Clause of article I, section 8 of the U.S. Constitution that gives Congress power "to regulate commerce"


Commerce Clause - Wikipedia, the free encyclopedia
"Article I, Section 8, Clause 3 of the United States Constitution, known as the Commerce Clause, empowers the United States Congress 'To regulate Commerce with foreign Nations, and among the several States, and with the Indian Tribes.' ..."


That Mercantilist Commerce Clause, by Sheldon Richman, 11 May 2007
Reviews the paper "The Panda's Thumb: The Modest and Mercantilist:Original Meaning of the Commerce Clause" by Prof. Calvin Johnson
"The Commerce Clause of the U.S. Constitution has been used to justify a wide expansion of government power, from antidiscrimination laws to drug prohibition to a ban on guns near schools. ... Johnson documents that Federalists and Anti-federalists alike feared trade imbalances, the loss of gold and silver, and the importation of luxury goods. They were, at bottom, mercantilists."


Free Trade vs. Protectionism, by Donald J. Boudreaux, 31 Aug 2011
Defines free trade and protectionism, the use of tariffs to implement the latter, and gives Hong Kong and the United States as examples of the benefits of free trade
"One of the reasons for the United States' enormous economic growth over the past two centuries and high standard of living is that we have total free trade within America. There are no tariffs, there are no trade restrictions. If protectionism was such a dandy thing, then you'd think each state could make its citizens wealthier by putting up trade restrictions around the states' borders. They don't do that, fortunately, because the Commerce Clause in the Constitution prohibits such trade restrictions. As a consequence, we have this huge free-trade zone in America ..."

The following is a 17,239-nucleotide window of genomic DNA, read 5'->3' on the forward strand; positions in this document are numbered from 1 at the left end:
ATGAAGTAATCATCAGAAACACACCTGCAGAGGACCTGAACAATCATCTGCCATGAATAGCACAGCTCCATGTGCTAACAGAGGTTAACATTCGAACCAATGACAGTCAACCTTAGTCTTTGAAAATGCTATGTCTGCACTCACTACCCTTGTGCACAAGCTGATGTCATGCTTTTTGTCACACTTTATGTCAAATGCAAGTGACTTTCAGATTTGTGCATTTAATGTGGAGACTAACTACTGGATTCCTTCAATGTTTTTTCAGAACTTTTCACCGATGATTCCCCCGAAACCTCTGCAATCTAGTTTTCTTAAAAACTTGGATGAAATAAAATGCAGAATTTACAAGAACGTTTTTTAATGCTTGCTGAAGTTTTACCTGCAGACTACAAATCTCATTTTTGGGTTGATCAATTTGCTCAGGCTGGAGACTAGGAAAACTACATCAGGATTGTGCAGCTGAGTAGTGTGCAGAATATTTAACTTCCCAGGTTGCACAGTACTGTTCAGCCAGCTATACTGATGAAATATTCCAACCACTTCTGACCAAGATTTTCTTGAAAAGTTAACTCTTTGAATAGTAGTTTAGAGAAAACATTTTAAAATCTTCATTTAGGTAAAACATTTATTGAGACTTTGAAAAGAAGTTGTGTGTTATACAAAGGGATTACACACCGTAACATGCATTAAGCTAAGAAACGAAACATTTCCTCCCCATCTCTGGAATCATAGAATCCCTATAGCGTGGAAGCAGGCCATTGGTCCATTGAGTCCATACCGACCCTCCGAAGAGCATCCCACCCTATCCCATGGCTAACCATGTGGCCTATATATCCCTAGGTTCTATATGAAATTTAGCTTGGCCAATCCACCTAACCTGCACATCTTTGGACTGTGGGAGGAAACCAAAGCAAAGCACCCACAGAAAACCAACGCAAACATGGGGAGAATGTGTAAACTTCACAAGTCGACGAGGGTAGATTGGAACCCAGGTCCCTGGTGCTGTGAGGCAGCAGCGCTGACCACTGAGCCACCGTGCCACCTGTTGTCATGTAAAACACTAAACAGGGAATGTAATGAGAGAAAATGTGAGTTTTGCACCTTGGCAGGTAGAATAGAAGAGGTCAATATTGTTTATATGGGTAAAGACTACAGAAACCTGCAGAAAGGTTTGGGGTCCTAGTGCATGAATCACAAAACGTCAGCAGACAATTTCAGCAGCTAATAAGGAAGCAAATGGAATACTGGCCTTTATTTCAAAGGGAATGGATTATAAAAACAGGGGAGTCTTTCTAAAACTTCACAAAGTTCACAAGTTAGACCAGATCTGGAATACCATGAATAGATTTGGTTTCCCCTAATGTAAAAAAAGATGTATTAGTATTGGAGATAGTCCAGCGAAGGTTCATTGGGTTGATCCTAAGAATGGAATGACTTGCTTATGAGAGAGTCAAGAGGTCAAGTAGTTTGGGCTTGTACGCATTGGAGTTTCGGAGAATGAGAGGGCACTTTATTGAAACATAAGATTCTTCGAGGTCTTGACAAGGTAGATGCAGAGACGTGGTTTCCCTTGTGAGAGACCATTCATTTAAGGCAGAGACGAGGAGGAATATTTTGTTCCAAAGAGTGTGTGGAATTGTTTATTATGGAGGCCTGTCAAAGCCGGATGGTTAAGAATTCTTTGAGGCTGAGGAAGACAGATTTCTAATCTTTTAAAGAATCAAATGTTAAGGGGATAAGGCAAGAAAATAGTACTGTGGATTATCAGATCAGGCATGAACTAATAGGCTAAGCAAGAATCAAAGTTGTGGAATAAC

Wheat, Weed, and ObamaCare: How the Commerce Clause Made Congress All-Powerful, by Erwin Chemerinsky, John Eastman, Reason TV, 25 Aug 2010
Professors John Eastman, former Dean, Chapman University Law School and Erwin Chemerinsky, Dean, UC Irvine School of Law, express contrasting opinions on the Commerce Clause